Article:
Different international groups have hailed prophylaxis as the most effective treatment in patients with haemophilia. Between 1994 and 1996, the WHO, the World Federation of Hemophilia, the MASAC and Canadian and Dutch medical organizations recommended prophylaxis in patients with severe haemophilia [5–7]. In 2001, the MASAC extended their recommendation to patients with severe haemophilia regardless of their age . Ninety-one percent of the European hospitals that lead the way in the treatment of haemophilia recommend continuous long-term prophylactic treatment in patients started early on prophylaxis .
In the Joint Outcome Study , Manco-Johnson noted the superiority of prophylaxis over on-demand treatment in the prevention of joint damage, which was seen to reduce the frequency of bleeds into joints and other structures and to avoid the development of haemophilic arthropathy. The ESPRIT study , which compared the frequency of joint bleeds in patients on prophylaxis with those observed in individuals receiving on-demand treatment, as a function of the number of joints, showed that patients on prophylaxis experienced fewer bleeding episodes (0.2 vs. 0.52 monthly events/patient). This confirms the efficacy of prophylaxis in preventing bleeding and arthropathy in children with (particularly early-onset) haemophilia.
In a paediatric population with severe haemophilia, with a three times weekly prophylactic regimen for patients with haemophilia A and a twice-weekly prophylactic regimen for those with haemophilia B, Panicker observed a significant reduction in severe bleeding episodes (15.4/year vs. 1.86/year), with symptomatic target joint improvement and fewer hospitalizations and visits to the emergency room. The cost was three times higher for prophylactic treatment than for on-demand treatment.
Prophylaxis in adults
Although some retrospective trials confirm the benefits of prophylaxis, others point to a lack of conclusive data to support switching adult patients with established haemophilic arthropathy who always received on-demand treatment to prophylactic treatment. Several prospective trials support the implementation of prophylaxis in severe haemophilia A given that the half-life of FVIII is longer in adults and there is a weaker association between trough levels and bleeding.
Collins et al. analysed the efficacy of prophylaxis in a 13-month long multicentre prospective open-label study of twenty 30 to 45-year-old patients with severe haemophilia A. Patients were treated on demand for 6 months and then prophylactically for another 7 months (with a dose of 20–40 IU/kg three times a week), preceded by a 1-month washout period. The following parameters were measured: postinfusion FVIII levels at 48 and 72 h; bleeding rate and joint function; quality of life and socioeconomic variables; and negative effects of the therapy and inhibitor titres.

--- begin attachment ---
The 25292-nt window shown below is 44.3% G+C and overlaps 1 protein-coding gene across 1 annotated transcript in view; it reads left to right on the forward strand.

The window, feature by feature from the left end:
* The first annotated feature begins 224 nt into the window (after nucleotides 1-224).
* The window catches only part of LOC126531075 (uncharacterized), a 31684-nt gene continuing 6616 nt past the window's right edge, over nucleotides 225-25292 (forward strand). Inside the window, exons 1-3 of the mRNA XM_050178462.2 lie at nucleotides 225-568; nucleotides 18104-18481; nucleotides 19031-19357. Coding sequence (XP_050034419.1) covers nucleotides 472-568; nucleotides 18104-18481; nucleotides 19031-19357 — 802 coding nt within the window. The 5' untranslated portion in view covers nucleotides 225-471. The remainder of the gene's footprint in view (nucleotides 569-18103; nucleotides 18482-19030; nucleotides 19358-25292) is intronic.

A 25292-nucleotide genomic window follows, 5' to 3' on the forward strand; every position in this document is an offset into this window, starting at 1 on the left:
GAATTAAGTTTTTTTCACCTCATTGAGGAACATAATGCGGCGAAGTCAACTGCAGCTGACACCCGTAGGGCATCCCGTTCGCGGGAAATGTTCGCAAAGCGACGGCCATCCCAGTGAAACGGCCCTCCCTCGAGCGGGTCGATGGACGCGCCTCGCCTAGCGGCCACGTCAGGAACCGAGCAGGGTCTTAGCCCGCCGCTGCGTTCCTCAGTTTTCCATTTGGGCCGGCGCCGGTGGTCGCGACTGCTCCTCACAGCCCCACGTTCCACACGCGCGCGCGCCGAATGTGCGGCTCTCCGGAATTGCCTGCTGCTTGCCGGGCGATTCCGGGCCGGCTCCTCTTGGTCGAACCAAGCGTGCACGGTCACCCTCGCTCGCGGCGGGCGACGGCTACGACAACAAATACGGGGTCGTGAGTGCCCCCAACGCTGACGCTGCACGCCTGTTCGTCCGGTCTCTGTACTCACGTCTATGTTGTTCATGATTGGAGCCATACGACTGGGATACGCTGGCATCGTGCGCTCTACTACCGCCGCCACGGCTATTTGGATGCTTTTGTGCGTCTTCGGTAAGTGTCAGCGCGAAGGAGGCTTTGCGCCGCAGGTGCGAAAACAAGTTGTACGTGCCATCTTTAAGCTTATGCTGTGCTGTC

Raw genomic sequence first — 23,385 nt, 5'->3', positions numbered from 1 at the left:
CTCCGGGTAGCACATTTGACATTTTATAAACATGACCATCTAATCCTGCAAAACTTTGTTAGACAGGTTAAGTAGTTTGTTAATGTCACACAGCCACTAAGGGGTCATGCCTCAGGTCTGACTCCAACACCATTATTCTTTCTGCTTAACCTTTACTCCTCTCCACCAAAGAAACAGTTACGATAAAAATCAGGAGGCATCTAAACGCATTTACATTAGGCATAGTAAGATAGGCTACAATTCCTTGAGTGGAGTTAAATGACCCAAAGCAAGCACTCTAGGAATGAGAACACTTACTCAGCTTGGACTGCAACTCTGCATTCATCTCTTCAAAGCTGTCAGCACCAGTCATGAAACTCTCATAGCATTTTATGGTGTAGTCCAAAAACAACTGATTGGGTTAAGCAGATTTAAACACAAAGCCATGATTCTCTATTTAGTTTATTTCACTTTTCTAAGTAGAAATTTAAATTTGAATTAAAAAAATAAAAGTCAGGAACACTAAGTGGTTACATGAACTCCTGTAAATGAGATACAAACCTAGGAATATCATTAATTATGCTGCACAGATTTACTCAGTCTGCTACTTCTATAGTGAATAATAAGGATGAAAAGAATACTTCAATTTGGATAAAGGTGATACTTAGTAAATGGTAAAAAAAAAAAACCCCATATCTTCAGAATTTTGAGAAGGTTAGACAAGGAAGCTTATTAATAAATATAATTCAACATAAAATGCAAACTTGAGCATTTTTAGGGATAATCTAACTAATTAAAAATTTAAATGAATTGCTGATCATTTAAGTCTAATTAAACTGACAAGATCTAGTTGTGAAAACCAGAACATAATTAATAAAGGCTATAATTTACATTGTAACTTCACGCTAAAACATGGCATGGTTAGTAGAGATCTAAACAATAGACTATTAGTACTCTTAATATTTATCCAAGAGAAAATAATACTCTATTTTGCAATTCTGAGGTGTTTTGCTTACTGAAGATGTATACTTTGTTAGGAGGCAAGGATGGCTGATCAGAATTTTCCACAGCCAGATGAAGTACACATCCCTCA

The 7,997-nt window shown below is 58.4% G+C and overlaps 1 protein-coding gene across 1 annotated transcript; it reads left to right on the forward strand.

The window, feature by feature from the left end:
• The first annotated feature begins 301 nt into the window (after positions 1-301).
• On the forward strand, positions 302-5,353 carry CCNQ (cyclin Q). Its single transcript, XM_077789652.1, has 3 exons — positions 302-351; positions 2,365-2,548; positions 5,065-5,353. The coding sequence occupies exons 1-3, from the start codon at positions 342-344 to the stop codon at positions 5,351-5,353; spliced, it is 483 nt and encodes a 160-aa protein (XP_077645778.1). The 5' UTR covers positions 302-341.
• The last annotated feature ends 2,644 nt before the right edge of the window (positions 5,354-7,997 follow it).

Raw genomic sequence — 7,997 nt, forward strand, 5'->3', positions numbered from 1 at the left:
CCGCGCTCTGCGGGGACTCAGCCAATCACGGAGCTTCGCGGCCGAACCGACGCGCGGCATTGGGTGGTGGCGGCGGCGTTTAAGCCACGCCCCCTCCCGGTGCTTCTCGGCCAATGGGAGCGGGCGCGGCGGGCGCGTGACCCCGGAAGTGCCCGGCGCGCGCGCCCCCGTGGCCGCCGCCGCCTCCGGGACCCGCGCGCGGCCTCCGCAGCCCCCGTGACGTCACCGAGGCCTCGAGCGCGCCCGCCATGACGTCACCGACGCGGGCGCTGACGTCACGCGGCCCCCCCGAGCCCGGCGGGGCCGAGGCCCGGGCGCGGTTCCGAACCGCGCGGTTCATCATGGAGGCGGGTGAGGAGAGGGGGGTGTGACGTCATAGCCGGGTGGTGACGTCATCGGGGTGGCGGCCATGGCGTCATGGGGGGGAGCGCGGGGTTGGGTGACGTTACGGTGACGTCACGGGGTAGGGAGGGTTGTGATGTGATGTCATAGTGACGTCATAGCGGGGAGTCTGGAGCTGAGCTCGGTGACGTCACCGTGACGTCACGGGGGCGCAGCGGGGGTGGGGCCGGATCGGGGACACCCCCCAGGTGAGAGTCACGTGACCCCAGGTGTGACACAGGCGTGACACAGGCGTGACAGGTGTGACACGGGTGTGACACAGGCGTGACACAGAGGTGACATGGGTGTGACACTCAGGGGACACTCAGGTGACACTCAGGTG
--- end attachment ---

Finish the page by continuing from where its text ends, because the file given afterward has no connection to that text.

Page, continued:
Valentino et al. compared the efficacy of two prophylactic regimens with respect to each other and to on-demand treatment. He observed similar bleeding rates between both groups on prophylaxis, without significant factor consumption differences between them and without development of inhibitors in any of the patients included in either group. Thirty-three percent of patients on prophylaxis experienced no bleeding, whereas 100% of those treated on demand suffered haemorrhages.
Prophylaxis in elderly patients
Life expectancy in patients with haemophilia is currently similar to that of the general population. The goal is to treat these patients as if they did not have haemophilia, administering longer or shorter prophylaxis regimens as appropriate. Factors such as age-related haemorrhagic morbidity; antithrombotic prophylaxis; development of neoplasms, hepatopathy and hepatocarcinoma; and evolution of HIV must be monitored. Conditions such as heart disease (atrial fibrillation, ischaemic heart disease and so on), osteoarthritis, osteoporosis and chronic pain (present in 50% of patients with haemophilic arthropathy) must be carefully considered. At the same time, the potential effects of prophylaxis on the patients’ sex lives, renal status, prostate involvement and cataract must be analysed before indicating prophylactic treatment in this group.
Prophylaxis in patients with inhibitors
Leissinger et al. noted the efficacy of prophylaxis with FEIBA in 26 patients with haemophilia and inhibitors (14 treated on demand and 12 prophylactically) over a period of 6 months. Prophylaxis was associated with a 62% reduction in bleeding episodes, a 61% reduction in hemarthroses and a 72% reduction in bleeding into target joints).
For their part, Young et al. recruited 74 patients (54 children, seven adolescents and 13 adults), of whom 36 were administered prophylactic treatment with factor rVIIa. Following the study, a 52% reduction in bleeding events was observed in all patients (except for the youngest ones). In the paediatric group, the reduction rate was 57%. The high efficacy of prophylactic treatment in patients with haemophilia and inhibitors has been widely reported in the literature in the past few years .
Conflicts of interest
There are no conflicts of interest.